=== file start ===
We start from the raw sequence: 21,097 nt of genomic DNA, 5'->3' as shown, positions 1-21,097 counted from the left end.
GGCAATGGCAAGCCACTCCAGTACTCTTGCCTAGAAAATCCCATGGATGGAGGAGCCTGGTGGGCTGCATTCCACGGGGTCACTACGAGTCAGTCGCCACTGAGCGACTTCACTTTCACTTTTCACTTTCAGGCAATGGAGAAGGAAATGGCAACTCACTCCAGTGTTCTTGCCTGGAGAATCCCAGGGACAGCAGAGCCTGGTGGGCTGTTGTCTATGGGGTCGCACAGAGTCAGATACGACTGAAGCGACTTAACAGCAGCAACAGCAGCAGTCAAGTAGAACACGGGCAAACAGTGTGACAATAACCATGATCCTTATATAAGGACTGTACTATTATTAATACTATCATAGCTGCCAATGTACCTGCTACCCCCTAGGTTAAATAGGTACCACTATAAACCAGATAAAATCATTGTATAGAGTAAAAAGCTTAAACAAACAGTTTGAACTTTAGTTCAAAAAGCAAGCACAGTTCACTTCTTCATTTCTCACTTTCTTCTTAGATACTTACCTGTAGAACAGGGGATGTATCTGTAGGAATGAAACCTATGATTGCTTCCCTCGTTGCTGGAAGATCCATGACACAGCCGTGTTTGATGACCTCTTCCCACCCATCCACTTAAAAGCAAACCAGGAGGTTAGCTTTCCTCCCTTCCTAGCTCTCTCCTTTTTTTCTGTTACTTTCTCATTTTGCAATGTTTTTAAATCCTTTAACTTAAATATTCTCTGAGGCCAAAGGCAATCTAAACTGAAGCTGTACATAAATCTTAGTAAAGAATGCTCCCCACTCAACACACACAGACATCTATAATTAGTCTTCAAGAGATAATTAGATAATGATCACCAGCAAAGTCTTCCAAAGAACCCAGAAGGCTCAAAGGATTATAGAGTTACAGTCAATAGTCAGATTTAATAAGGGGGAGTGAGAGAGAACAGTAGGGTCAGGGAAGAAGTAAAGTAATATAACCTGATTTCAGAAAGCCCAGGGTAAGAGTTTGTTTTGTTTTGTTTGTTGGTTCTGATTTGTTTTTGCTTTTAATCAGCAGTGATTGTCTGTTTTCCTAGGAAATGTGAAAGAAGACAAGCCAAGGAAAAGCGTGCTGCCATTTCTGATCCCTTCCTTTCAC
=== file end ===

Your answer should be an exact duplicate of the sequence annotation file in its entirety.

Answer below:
We start from the raw sequence: 21,097 nt of genomic DNA, 5'->3' as shown, positions 1-21,097 counted from the left end.
GGCAATGGCAAGCCACTCCAGTACTCTTGCCTAGAAAATCCCATGGATGGAGGAGCCTGGTGGGCTGCATTCCACGGGGTCACTACGAGTCAGTCGCCACTGAGCGACTTCACTTTCACTTTTCACTTTCAGGCAATGGAGAAGGAAATGGCAACTCACTCCAGTGTTCTTGCCTGGAGAATCCCAGGGACAGCAGAGCCTGGTGGGCTGTTGTCTATGGGGTCGCACAGAGTCAGATACGACTGAAGCGACTTAACAGCAGCAACAGCAGCAGTCAAGTAGAACACGGGCAAACAGTGTGACAATAACCATGATCCTTATATAAGGACTGTACTATTATTAATACTATCATAGCTGCCAATGTACCTGCTACCCCCTAGGTTAAATAGGTACCACTATAAACCAGATAAAATCATTGTATAGAGTAAAAAGCTTAAACAAACAGTTTGAACTTTAGTTCAAAAAGCAAGCACAGTTCACTTCTTCATTTCTCACTTTCTTCTTAGATACTTACCTGTAGAACAGGGGATGTATCTGTAGGAATGAAACCTATGATTGCTTCCCTCGTTGCTGGAAGATCCATGACACAGCCGTGTTTGATGACCTCTTCCCACCCATCCACTTAAAAGCAAACCAGGAGGTTAGCTTTCCTCCCTTCCTAGCTCTCTCCTTTTTTTCTGTTACTTTCTCATTTTGCAATGTTTTTAAATCCTTTAACTTAAATATTCTCTGAGGCCAAAGGCAATCTAAACTGAAGCTGTACATAAATCTTAGTAAAGAATGCTCCCCACTCAACACACACAGACATCTATAATTAGTCTTCAAGAGATAATTAGATAATGATCACCAGCAAAGTCTTCCAAAGAACCCAGAAGGCTCAAAGGATTATAGAGTTACAGTCAATAGTCAGATTTAATAAGGGGGAGTGAGAGAGAACAGTAGGGTCAGGGAAGAAGTAAAGTAATATAACCTGATTTCAGAAAGCCCAGGGTAAGAGTTTGTTTTGTTTTGTTTGTTGGTTCTGATTTGTTTTTGCTTTTAATCAGCAGTGATTGTCTGTTTTCCTAGGAAATGTGAAAGAAGACAAGCCAAGGAAAAGCGTGCTGCCATTTCTGATCCCTTCCTTTCAC